Crops Lifestyle News

7 tips for motorists around slow-moving farming equipment

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What’s considered a slow-moving vehicle? Many types of farming equipment hitting the highways this planting season. To keep motorists and farmers safe this planting season, the Indiana Department of Agriculture is encouraging motorists to be alert, slow down, and share the road with farm equipment.

“Due to the size of our equipment, people will often see us before we see them,” said Zach Cain, a Montgomery County farmer. “It’s important to be patient. Farmers don’t want to hold up traffic, but it can take us some time to find a safe spot to pull over.”

According to the National Highway Traffic Administration, farm equipment vehicles (other than trucks) were involved in 92 fatal crashes across the nation.

By law, farm equipment must have the nationally designated slow-moving vehicle sign – a red triangle-shaped reflector – to warn drivers that their equipment is on the road. These vehicles often travel at speeds no higher than 25 mph.

The following list includes several safety tips for motorists approaching large farm equipment:

  • Most farmers will pull over when they are able to let you pass, but it may take time for them to get to a safe place to do so. Be patient.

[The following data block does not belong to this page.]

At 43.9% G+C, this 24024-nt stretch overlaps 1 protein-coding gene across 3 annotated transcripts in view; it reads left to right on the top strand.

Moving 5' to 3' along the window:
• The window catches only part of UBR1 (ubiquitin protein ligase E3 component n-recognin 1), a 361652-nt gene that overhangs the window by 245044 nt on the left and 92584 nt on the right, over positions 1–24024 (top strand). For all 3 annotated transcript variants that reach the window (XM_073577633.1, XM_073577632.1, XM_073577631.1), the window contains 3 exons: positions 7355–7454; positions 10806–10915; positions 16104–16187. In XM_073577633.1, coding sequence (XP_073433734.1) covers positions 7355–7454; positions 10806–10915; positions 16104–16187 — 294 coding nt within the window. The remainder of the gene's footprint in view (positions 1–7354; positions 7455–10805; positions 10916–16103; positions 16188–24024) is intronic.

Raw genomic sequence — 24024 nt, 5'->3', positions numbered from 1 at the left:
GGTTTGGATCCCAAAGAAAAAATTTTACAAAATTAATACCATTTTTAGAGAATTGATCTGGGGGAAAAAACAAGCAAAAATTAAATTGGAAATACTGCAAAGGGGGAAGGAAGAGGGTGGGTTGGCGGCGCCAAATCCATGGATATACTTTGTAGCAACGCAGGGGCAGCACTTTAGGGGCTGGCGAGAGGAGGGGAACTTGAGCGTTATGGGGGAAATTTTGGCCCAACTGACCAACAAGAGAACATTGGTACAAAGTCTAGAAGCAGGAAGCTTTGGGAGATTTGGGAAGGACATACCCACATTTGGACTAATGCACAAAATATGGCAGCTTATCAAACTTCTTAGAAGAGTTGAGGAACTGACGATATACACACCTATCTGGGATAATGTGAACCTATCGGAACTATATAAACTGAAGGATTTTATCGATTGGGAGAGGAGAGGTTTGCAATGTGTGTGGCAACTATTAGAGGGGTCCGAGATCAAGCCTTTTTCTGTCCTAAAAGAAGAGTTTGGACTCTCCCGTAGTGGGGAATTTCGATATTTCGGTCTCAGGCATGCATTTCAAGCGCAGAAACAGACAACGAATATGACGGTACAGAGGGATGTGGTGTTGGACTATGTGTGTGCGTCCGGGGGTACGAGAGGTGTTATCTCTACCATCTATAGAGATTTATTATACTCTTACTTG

• Farm equipment is wide, sometimes taking up most of the roadway. Be careful when passing.
  • Do not pass if you are in a designated “No Passing Zone” or within 100 feet of any intersection, railroad grade crossing, bridge, elevation structure, or tunnel.
  • Do not try to pass a slow-moving vehicle on the left without ensuring that the vehicle is not planning a left turn. It may appear that the driver is pulling over for you to pass when it is actually preparing to turn. You will drive right into its path, endangering yourself and the farmer.
  • Avoid tailgating, as some farm equipment might have to make sudden stops along the road.
  • Allow plenty of time to get to your destination, be aware of alternate routes and avoid distractions.
  • Pay special attention to stationary farm equipment on the side of the road, as there might be farmers working nearby.
Any views or opinions expressed in this article are those of the author and do not reflect those of AGDAILY. Comments on this article reflect the sole opinions of their writers.